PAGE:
Before the secretary bolted, your unanswered telephone messages were never relayed to the lawyer, thereby explaining why the unreturned phone calls were not the lawyer’s fault. The miscited cases aren’t the lawyers fault, either, but are due to “typos” or dereliction of the law clerk. The missed deadlines were the fault of the judge, who drafted the order with imprecision.

The postal service singles these folks out for particularly substandard service. Letters dated on Monday don’t get to you, for some mysterious reason, until the following Tuesday. They also have terrible memories, although their recall abilities are not uniformly deficient. What they can’t remember are the promises and representations made to you. Your representations to them, on the other hand, are indelibly imprinted in their minds, albeit not necessarily accurately.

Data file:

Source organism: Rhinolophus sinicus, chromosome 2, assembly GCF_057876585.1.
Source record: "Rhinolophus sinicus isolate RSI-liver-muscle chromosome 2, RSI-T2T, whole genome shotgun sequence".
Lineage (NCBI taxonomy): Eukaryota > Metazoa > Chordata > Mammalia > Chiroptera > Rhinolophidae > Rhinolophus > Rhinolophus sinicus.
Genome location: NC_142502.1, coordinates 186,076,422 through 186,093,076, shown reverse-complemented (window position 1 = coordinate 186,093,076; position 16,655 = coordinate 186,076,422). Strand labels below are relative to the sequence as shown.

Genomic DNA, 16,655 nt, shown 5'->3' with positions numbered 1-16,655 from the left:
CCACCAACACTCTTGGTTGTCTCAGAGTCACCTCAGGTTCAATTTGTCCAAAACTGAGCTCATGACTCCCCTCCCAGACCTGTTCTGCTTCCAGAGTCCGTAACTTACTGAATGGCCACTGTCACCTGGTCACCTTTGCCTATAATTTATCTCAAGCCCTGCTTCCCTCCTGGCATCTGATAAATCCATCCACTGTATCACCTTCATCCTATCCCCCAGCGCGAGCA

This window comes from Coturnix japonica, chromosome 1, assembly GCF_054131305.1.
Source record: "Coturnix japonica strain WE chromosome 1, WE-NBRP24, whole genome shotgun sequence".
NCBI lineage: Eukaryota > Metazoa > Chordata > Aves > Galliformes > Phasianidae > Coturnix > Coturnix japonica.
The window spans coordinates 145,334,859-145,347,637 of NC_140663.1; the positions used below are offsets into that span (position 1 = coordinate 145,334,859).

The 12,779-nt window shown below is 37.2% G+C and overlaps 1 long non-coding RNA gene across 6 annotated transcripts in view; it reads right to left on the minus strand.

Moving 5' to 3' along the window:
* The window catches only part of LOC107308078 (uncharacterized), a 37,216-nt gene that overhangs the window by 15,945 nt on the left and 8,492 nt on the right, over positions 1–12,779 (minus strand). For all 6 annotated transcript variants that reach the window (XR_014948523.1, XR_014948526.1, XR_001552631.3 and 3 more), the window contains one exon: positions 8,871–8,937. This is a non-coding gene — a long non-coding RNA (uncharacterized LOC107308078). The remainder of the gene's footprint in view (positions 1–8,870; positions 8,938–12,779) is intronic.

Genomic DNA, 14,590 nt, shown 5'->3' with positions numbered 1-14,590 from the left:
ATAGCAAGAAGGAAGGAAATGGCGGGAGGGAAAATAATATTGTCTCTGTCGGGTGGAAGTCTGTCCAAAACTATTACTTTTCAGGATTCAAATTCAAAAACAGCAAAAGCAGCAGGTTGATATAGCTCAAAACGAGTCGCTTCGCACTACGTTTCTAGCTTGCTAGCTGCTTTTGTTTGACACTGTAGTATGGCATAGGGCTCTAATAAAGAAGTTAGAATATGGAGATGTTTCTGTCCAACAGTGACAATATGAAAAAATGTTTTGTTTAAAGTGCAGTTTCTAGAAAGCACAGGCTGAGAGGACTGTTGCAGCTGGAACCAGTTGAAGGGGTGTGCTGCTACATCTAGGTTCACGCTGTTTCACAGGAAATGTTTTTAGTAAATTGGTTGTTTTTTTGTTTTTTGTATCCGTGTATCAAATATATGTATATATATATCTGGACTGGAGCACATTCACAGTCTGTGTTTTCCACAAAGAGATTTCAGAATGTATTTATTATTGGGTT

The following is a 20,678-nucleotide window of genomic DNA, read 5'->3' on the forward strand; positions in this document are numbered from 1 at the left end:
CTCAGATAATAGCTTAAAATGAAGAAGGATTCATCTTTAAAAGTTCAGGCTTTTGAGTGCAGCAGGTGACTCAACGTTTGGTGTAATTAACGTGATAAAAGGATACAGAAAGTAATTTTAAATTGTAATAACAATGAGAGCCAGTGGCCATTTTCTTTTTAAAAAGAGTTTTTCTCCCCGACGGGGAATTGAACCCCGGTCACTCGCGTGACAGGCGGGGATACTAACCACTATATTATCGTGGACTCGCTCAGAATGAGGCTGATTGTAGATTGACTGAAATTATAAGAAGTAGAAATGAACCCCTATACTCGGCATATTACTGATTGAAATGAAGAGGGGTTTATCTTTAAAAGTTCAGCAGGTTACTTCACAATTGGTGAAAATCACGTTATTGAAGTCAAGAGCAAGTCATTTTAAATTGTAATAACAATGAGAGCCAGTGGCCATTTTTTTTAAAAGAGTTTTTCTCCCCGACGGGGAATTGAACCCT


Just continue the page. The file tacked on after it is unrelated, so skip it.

The Chicken Pox

Lawyers afflicted with the Chicken Pox are terrified of their clients. This fear manifests itself in varying degrees of paralysis. The disorder is easy to diagnose, as illustrated by the following case studies.

Case I

Lawyer A: “Why are your refusing to give me those financial statements when you know that the court is going to order you to turn them over? You are making everyone go to a lot of trouble and expense on such a simple discovery request!”

Lawyer B: “My client will be angry and will probably fire me if I give you the financial statements without a fight.”

Case II

Lawyer C: “Why would you put us to all of this trouble and expense to make such a dumb argument?!”

Lawyer D: “My client made me do it.”